Friday, March 16, 2012

Treating fire ants in certain backyard situations

With the combination of rainfall and warm temperatures, fire ants are already taking a very active role this spring.  We have numerous mounds in the demonstration garden in front of our office- I was out there Monday treating- and I'm sorry to say that I have several in my yard as well.  I plan to treat them this weekend as I explained to the boy last night. 

While I was fixing dinner, the boy went into the backyard to look for "roly-polies".  After he harassed the cat, he called into me to come outside.  I went to see what was up and he pointed to the fire ant mound right next to the patio and said "Mommy, you need to get rid of those fire ants!"  I explained that I would treat them this weekend.  "But mommy, you need to treat them now!"  I reiterated that they would be treated this weekend and suggested that he should go play out in the yard where there aren't any fire ants. "Okay, I'll go play on my pirate ship!"  Problem solved and I got to continue with dinner.

I've had questions about how to treat fire ants in certain areas.  While broadcasting baits over an area is a great idea to save time and reduce chemical use by not having to locate and treat each individual mound, baits may not be the best choice in certain situations. 

When treating in vegetable gardens or landscapes that have food crops interspersed between other plants, if you want to use a bait, you need to choose wisely.  There is a spinosad bait product that you can use within vegetable gardens and it would also be a good option for landscapes with food crops sprinkled about. Other items that can be used in vegetable gardens would be d-limonene mound drenches or pyrethrin/ DE dust.  Some people choose to drench individual mounds with boiling water, but you must be careful handling the water as well as be aware that boiling water will kill any vegetation it comes into contact with.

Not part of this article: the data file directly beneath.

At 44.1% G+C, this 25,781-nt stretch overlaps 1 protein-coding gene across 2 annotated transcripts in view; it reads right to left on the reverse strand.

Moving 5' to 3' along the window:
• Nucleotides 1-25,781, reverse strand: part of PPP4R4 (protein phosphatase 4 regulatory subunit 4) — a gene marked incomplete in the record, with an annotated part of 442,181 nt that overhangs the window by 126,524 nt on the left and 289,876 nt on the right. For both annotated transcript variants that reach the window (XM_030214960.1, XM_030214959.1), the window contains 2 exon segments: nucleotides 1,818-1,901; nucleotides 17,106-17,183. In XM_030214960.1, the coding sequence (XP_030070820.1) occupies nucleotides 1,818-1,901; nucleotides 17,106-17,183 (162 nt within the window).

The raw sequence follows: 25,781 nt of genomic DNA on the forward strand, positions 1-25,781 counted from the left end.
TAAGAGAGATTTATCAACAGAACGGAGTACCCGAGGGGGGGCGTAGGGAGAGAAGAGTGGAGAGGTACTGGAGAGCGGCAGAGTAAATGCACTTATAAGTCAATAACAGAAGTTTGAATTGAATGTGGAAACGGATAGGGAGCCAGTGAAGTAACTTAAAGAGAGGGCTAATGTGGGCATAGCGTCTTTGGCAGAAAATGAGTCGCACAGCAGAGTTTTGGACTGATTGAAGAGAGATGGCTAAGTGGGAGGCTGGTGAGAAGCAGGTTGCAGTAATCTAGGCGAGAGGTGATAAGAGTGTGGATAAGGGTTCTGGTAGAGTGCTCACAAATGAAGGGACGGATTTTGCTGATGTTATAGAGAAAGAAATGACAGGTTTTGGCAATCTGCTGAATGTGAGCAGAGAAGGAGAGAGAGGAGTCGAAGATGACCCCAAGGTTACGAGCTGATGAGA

Compost piles are another possibly puzzling area for fire ant treatment.  Some choose to leave the fire ants within the compost pile because they can help to aerate the compost by creating tunnels and chambers.  The downfalls of leaving fire ants in place would be that they may feed on other creatures that live within the compost pile and you would need to figure out what to do with the stinging possibility when want to apply the compost.  Another option would be to use boiling water to drench the fire ant area of the compost.  Boiling water may kill off some of the beneficial organisms with in the compost.  It is also possible to bait around the outside of the compost with the product of your choice.

Regardless of your choice, please use caution when managing fire ants.  Not only should you read and follow all product label instructions, but also take care when around these stinging ants.

Friday, March 2, 2012

2012 Educational Programs on Insects

Want more information on insects?  Then join me every three months this year to learn about a variety of insect topics.  Here's what coming in 2012:

March 14, 2012 at 9AM- Bed bugs

June 13, 2012 at 9AM- Beneficials

September 12, 2012 at 9AM- Stinging & biting arthropods

December 12, 2012 at 9AM- Stored product pests

These programs are free of charge and will be held at the Travis County Extension Office at 1600-B Smith Road, Austin, TX 78721.  For additional information, please call me at 512-854-9600.